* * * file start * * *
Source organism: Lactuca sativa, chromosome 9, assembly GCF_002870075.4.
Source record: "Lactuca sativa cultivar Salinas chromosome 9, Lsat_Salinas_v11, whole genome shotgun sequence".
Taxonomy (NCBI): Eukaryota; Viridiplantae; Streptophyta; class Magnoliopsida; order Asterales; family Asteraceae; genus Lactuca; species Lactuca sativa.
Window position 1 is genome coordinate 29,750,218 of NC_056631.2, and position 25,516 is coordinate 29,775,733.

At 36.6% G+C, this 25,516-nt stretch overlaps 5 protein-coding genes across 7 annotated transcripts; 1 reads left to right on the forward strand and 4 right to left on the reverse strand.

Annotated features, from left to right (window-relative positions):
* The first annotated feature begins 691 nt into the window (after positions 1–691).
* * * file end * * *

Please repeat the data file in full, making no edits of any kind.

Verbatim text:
Source organism: Lactuca sativa, chromosome 9, assembly GCF_002870075.4.
Source record: "Lactuca sativa cultivar Salinas chromosome 9, Lsat_Salinas_v11, whole genome shotgun sequence".
Taxonomy (NCBI): Eukaryota; Viridiplantae; Streptophyta; class Magnoliopsida; order Asterales; family Asteraceae; genus Lactuca; species Lactuca sativa.
Window position 1 is genome coordinate 29,750,218 of NC_056631.2, and position 25,516 is coordinate 29,775,733.

At 36.6% G+C, this 25,516-nt stretch overlaps 5 protein-coding genes across 7 annotated transcripts; 1 reads left to right on the forward strand and 4 right to left on the reverse strand.

Annotated features, from left to right (window-relative positions):
* The first annotated feature begins 691 nt into the window (after positions 1–691).